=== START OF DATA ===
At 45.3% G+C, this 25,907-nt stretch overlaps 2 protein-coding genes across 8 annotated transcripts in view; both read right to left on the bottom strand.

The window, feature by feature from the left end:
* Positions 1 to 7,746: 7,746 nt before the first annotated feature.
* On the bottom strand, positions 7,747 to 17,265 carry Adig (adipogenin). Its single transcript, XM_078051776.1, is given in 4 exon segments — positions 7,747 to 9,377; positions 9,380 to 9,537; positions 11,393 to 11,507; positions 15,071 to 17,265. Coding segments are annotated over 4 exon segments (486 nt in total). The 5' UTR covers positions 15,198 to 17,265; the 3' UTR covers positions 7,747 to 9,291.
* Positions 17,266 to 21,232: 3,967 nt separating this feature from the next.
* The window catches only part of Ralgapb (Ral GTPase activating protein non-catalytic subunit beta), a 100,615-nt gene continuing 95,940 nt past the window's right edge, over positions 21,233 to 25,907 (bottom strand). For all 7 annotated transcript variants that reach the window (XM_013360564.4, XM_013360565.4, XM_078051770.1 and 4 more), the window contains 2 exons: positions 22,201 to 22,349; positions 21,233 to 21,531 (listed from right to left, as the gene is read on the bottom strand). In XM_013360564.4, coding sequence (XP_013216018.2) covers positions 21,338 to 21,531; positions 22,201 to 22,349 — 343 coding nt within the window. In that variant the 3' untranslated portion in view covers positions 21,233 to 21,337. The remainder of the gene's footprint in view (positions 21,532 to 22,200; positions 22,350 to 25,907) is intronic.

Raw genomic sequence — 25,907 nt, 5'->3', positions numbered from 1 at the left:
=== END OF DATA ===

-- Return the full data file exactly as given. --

At 45.3% G+C, this 25,907-nt stretch overlaps 2 protein-coding genes across 8 annotated transcripts in view; both read right to left on the bottom strand.

The window, feature by feature from the left end:
* Positions 1 to 7,746: 7,746 nt before the first annotated feature.
* On the bottom strand, positions 7,747 to 17,265 carry Adig (adipogenin). Its single transcript, XM_078051776.1, is given in 4 exon segments — positions 7,747 to 9,377; positions 9,380 to 9,537; positions 11,393 to 11,507; positions 15,071 to 17,265. Coding segments are annotated over 4 exon segments (486 nt in total). The 5' UTR covers positions 15,198 to 17,265; the 3' UTR covers positions 7,747 to 9,291.
* Positions 17,266 to 21,232: 3,967 nt separating this feature from the next.
* The window catches only part of Ralgapb (Ral GTPase activating protein non-catalytic subunit beta), a 100,615-nt gene continuing 95,940 nt past the window's right edge, over positions 21,233 to 25,907 (bottom strand). For all 7 annotated transcript variants that reach the window (XM_013360564.4, XM_013360565.4, XM_078051770.1 and 4 more), the window contains 2 exons: positions 22,201 to 22,349; positions 21,233 to 21,531 (listed from right to left, as the gene is read on the bottom strand). In XM_013360564.4, coding sequence (XP_013216018.2) covers positions 21,338 to 21,531; positions 22,201 to 22,349 — 343 coding nt within the window. In that variant the 3' untranslated portion in view covers positions 21,233 to 21,337. The remainder of the gene's footprint in view (positions 21,532 to 22,200; positions 22,350 to 25,907) is intronic.

Raw genomic sequence — 25,907 nt, 5'->3', positions numbered from 1 at the left: